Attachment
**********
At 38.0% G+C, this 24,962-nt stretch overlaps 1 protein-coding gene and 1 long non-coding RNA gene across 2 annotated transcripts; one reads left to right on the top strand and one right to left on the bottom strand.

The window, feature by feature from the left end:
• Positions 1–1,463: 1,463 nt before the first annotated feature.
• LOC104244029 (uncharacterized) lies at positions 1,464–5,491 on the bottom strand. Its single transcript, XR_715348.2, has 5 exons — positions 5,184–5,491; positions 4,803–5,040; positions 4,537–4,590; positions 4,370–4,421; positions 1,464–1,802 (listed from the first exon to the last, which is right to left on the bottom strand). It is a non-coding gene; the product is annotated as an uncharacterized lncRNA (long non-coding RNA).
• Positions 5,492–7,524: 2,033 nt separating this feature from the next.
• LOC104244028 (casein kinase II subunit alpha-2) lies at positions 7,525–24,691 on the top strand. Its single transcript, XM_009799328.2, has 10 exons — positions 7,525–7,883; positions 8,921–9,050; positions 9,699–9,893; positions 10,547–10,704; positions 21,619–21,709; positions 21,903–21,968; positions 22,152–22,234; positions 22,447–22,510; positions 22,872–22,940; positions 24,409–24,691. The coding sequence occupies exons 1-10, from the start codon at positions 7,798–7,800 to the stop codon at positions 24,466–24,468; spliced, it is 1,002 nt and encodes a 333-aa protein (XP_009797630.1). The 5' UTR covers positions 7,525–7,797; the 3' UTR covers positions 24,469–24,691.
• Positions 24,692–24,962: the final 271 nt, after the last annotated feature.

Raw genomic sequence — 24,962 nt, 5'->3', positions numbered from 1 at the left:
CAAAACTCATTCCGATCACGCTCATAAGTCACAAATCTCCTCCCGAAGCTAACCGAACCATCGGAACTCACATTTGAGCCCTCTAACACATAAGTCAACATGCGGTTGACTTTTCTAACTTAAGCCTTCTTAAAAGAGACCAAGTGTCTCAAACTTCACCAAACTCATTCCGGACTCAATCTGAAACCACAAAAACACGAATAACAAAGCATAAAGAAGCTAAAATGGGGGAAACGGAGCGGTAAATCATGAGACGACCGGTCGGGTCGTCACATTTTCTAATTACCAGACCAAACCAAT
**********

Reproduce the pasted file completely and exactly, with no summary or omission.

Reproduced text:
At 38.0% G+C, this 24,962-nt stretch overlaps 1 protein-coding gene and 1 long non-coding RNA gene across 2 annotated transcripts; one reads left to right on the top strand and one right to left on the bottom strand.

The window, feature by feature from the left end:
• Positions 1–1,463: 1,463 nt before the first annotated feature.
• LOC104244029 (uncharacterized) lies at positions 1,464–5,491 on the bottom strand. Its single transcript, XR_715348.2, has 5 exons — positions 5,184–5,491; positions 4,803–5,040; positions 4,537–4,590; positions 4,370–4,421; positions 1,464–1,802 (listed from the first exon to the last, which is right to left on the bottom strand). It is a non-coding gene; the product is annotated as an uncharacterized lncRNA (long non-coding RNA).
• Positions 5,492–7,524: 2,033 nt separating this feature from the next.
• LOC104244028 (casein kinase II subunit alpha-2) lies at positions 7,525–24,691 on the top strand. Its single transcript, XM_009799328.2, has 10 exons — positions 7,525–7,883; positions 8,921–9,050; positions 9,699–9,893; positions 10,547–10,704; positions 21,619–21,709; positions 21,903–21,968; positions 22,152–22,234; positions 22,447–22,510; positions 22,872–22,940; positions 24,409–24,691. The coding sequence occupies exons 1-10, from the start codon at positions 7,798–7,800 to the stop codon at positions 24,466–24,468; spliced, it is 1,002 nt and encodes a 333-aa protein (XP_009797630.1). The 5' UTR covers positions 7,525–7,797; the 3' UTR covers positions 24,469–24,691.
• Positions 24,692–24,962: the final 271 nt, after the last annotated feature.

Raw genomic sequence — 24,962 nt, 5'->3', positions numbered from 1 at the left:
CAAAACTCATTCCGATCACGCTCATAAGTCACAAATCTCCTCCCGAAGCTAACCGAACCATCGGAACTCACATTTGAGCCCTCTAACACATAAGTCAACATGCGGTTGACTTTTCTAACTTAAGCCTTCTTAAAAGAGACCAAGTGTCTCAAACTTCACCAAACTCATTCCGGACTCAATCTGAAACCACAAAAACACGAATAACAAAGCATAAAGAAGCTAAAATGGGGGAAACGGAGCGGTAAATCATGAGACGACCGGTCGGGTCGTCACATTTTCTAATTACCAGACCAAACCAAT